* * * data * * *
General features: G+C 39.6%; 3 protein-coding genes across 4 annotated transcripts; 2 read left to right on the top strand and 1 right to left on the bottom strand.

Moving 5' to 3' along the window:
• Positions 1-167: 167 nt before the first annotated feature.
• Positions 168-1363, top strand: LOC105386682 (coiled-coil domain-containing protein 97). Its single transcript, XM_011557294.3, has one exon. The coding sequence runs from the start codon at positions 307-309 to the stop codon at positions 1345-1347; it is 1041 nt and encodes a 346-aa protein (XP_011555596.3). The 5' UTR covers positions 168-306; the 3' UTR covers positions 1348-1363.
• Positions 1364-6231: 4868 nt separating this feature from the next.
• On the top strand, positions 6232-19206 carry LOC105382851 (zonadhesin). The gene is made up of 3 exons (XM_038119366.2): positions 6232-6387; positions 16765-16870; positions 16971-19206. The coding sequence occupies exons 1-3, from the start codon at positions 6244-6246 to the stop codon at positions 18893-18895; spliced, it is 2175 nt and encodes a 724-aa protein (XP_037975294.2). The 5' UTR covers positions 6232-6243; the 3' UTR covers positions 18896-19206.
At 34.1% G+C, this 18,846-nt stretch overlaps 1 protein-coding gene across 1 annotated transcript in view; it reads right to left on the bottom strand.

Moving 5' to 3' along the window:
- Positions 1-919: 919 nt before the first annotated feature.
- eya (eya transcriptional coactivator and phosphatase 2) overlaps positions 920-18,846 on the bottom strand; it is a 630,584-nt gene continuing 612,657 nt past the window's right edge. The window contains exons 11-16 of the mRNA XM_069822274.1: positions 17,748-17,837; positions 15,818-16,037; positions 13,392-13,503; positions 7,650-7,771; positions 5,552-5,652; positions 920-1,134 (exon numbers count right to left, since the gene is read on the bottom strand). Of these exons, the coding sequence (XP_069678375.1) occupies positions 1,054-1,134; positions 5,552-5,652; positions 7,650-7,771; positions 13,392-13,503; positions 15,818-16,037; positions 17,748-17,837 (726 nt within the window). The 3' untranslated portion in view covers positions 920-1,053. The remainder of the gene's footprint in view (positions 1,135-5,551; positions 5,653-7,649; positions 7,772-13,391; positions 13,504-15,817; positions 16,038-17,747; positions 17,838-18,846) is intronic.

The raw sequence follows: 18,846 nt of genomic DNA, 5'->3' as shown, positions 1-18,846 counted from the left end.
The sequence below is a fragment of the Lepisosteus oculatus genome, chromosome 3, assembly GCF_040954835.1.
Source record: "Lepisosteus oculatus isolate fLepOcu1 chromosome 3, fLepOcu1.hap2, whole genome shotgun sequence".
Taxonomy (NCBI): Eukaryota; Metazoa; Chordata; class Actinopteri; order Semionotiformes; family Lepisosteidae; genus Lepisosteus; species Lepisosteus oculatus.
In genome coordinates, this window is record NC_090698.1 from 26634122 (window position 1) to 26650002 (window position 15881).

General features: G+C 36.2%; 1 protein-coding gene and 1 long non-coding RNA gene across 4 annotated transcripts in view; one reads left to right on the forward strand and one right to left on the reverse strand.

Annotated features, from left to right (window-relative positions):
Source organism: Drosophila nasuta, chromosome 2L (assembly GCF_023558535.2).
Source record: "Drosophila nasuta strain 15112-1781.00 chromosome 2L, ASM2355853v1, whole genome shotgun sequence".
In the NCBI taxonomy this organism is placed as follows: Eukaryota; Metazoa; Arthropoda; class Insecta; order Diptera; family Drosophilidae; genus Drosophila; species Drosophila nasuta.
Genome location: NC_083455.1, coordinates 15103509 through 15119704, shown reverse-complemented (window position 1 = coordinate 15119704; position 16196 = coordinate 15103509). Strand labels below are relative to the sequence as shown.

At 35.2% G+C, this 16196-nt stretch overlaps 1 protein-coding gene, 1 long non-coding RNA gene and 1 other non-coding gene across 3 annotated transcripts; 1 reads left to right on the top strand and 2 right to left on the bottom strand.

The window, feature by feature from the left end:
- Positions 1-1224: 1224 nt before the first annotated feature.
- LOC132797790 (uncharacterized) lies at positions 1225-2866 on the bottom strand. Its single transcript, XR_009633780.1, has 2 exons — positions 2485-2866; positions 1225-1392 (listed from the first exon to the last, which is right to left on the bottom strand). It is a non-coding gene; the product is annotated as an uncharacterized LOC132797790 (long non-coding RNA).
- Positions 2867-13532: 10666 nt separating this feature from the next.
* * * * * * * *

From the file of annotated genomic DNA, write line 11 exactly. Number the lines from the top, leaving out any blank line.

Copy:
The raw sequence follows: 18,846 nt of genomic DNA, 5'->3' as shown, positions 1-18,846 counted from the left end.